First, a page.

A team of archaeologists working in Mexico has made an unprecedented discovery…using lasers.

Led by the University of Arizona’s Takeshi Inomata, researchers uncovered a long-forgotten Mayan ceremonial platform in Tabasco, Mexico. 

The massive structure measures more than 4,500 feet long — about 800 feet short of a mile — and probably rose over 50 feet tall. 

Scientists believe the platform was built 3,000 years ago. 

Findings like this are especially rare because of the sheer size of the structure. If you’re on the ground, you probably wouldn’t notice anything out of the ordinary other than a few strange hills. 

That’s where the lasers come in handy. 

The technology applied in this case is known as an aerial lidar survey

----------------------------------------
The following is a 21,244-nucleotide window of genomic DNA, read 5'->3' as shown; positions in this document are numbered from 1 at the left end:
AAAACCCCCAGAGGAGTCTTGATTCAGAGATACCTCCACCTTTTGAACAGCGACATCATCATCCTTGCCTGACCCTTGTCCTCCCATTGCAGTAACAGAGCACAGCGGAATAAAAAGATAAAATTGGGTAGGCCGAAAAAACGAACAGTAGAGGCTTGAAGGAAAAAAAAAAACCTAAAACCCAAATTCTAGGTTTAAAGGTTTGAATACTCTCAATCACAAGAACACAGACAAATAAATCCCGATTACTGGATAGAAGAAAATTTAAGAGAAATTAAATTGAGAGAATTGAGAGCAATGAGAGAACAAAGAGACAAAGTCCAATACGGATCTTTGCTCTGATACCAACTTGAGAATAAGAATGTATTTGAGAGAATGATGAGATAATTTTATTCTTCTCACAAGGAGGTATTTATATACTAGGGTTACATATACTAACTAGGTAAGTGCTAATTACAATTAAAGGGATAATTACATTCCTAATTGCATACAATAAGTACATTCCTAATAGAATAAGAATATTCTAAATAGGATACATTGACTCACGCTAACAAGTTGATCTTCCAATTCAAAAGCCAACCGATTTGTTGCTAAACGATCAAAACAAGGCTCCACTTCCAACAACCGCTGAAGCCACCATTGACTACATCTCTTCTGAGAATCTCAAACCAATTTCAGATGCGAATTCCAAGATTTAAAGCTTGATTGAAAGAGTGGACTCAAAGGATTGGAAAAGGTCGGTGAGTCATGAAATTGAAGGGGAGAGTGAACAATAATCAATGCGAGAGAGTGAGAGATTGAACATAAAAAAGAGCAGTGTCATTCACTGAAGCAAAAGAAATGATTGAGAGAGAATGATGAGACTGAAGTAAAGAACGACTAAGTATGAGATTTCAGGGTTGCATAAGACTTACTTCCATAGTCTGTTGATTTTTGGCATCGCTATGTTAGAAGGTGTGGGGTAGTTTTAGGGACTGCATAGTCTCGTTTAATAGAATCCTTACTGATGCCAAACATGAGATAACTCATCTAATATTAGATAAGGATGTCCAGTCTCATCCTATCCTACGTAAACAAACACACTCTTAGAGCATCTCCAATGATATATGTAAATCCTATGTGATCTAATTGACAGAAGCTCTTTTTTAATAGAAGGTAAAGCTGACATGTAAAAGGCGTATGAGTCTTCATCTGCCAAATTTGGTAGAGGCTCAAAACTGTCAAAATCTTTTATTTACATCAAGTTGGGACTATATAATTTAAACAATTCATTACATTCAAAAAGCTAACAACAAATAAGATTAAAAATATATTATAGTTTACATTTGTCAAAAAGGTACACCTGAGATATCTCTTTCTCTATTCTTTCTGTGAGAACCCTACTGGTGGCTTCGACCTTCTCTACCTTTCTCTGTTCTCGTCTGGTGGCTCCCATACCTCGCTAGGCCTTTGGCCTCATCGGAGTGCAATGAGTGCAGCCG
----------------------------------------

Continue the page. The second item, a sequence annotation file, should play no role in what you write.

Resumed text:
Lidar detects the distance to objects and surfaces by bouncing lasers off them to create images. The images are then combined with powerful software to create 3D topographic maps, showing structures that are hidden underneath jungle, rock, or even cities. 

The left image is a photograph taken during the aerial lidar survey, the right is the 3D topographical map showing the discovery.

The structure found in Tabasco, named Aguada Fénix, is the largest and oldest structure of its kind ever found in Mexico. 

2 replies on “Archaeologists Discover the Oldest and Largest Mayan Structure Ever Found in Mexico”

Comments are closed.